Most efforts in sustainable finance are genuine. That’s not to say that “greenwashing” doesn’t happen, but, when it does, it’s quickly called out by the intense scrutiny from industry bodies, standard-setters, regulators, the media, NGOs, and activists.
The issue of unintended consequences of transitioning to a low or net-zero economy is very real; so policymakers aim to introduce principles behind a “Just Transition”, in which no one in society is disadvantaged unnecessarily by efforts to mitigate climate change.
This inherent conflict is being addressed by many corporations focusing on meeting the needs of all stakeholders — consumers, employees, suppliers, and so on — not just shareholders. Stakeholder capitalism, based on broader values than maximising profits, has become more popular among large multinationals, driven by investor focus on ESG (environmental, social, and governance), and underpinned by the UN Sustainable Development Goals.
There are clearly vested interests in enterprises that directly or indirectly cause climate change, such as oil and gas companies and coal miners, but the increased recognition that things need to change by the general investing community — especially the younger generation — has led to fundamental shifts in approach in policy and investment decision-making.
To do the right thing can be costly, but there are the negative consequences of doing the wrong thing: companies who pollute or emit a lot of greenhouses gases are subject to regulatory constraints which can be expensive. As policy framework gets tighter and tighter, consequences can be quite punitive. Then there’s changing consumer preference. Behaving in an irresponsible manner, or running your company in an unsustainable way . . . the chances are the demand for your products will fall. Seeing the light, you can hope for it, pray for it, but pragmatically, changing corporate behaviour needs something tangible; so that’s where policy and regulation come in.
I was largely brought up by my Spanish mother and her family and friends in rural south Oxfordshire. She emigrated to the UK in the 1960s, and became a health-care worker. Roman Catholicism was very much part of my childhood upbringing and it’s left a strong impression on me.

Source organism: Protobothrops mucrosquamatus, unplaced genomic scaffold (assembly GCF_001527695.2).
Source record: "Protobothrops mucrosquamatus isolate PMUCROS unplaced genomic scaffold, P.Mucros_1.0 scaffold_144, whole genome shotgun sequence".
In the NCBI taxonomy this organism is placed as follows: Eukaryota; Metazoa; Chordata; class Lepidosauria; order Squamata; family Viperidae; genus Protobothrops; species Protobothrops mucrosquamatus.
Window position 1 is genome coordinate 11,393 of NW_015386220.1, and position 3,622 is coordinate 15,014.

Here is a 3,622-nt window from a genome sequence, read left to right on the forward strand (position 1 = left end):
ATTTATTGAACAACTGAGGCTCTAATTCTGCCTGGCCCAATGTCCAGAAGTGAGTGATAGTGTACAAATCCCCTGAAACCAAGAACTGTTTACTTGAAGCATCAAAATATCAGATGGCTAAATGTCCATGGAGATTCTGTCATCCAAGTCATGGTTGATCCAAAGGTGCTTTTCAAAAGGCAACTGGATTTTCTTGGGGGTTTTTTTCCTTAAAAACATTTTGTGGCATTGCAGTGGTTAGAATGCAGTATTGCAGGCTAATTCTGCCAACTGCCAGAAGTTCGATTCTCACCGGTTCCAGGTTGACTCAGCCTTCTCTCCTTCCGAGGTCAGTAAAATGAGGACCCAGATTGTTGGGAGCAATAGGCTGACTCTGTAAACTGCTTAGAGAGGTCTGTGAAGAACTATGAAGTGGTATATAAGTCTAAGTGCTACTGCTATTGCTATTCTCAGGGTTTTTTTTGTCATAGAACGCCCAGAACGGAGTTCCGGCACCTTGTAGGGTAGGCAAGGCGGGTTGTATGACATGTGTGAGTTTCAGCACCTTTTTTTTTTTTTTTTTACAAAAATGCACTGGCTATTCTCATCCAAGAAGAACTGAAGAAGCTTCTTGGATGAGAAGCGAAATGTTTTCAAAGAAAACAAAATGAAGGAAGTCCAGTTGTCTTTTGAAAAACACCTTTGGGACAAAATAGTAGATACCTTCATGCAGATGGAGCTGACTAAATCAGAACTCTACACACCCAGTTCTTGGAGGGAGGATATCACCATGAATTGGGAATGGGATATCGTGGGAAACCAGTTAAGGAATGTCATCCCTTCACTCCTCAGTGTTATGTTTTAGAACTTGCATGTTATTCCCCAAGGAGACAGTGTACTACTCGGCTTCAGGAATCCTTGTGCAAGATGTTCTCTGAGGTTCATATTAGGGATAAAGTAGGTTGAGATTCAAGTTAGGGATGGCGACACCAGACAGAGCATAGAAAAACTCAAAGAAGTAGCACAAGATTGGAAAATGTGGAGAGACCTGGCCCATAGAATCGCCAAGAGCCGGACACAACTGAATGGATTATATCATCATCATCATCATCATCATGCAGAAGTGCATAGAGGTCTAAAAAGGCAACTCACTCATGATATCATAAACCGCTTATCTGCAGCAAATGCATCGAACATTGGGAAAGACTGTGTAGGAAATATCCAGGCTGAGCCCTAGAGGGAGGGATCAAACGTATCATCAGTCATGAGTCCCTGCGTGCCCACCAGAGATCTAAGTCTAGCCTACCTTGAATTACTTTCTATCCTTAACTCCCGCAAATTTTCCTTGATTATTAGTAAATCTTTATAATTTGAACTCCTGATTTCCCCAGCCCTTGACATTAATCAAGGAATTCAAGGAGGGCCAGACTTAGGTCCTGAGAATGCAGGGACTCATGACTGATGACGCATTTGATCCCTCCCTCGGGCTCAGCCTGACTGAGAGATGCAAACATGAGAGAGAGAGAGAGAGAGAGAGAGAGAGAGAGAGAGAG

During Easter Week in Seville, when I was about ten, I heard an unaccompanied and passionate chant — a saeta — sung to a statue of the Virgin Mary from a balcony during a street procession. This heartfelt and powerful expression of pain and sorrow at Christ’s sacrifice left a deep spiritual mark which I’ve never forgotten. While I’m no longer a practising Catholic — I now attend Anglican services — I still hold strong traditional values associated with Catholicism, but I’ve also developed broader thinking about what being a Christian is about.
I’ve always been interested in starting up a micro-brewery, but now is not the right time.
I enjoy sport — running, cycling, swimming; music, especially Flamenco music, and also going for long walks in the country with my family and dog, Byron, a brown cocker-spaniel. I’m happiest when I’m relaxing in the country or by the coast with family and friends.
I love the sound of birdsong in the summer or the sound of waves crashing on the shoreline.
I hope that my children are able to lead happy and fulfilling lives. I’m encouraged seeing how much the young have influenced the outcome of COP — not just by activism, but more by their engaged and integrated approach in delivering their thoughts and voice to the world’s leaders and negotiators. They’ve gone beyond protesting to pinpointing things that need to be done and giving positive solutions. We’ve gone a step forward in the way they can influence older generations.
COP27 will be remembered for its historic success on establishing a loss and damage fund to help the world’s most vulnerable nations cope with the impact of climate change. It’ll also remain tinged with disappointment at the lack of progress made on emission reductions.
I pray most for the health and happiness of my family and friends.
I’d choose to be locked in a church with my Spanish godmother, who died 12 years ago. She first introduced me to Christianity, and helped to guide me spiritually.
Michael Wilkins was talking to Terence Handley MacMath.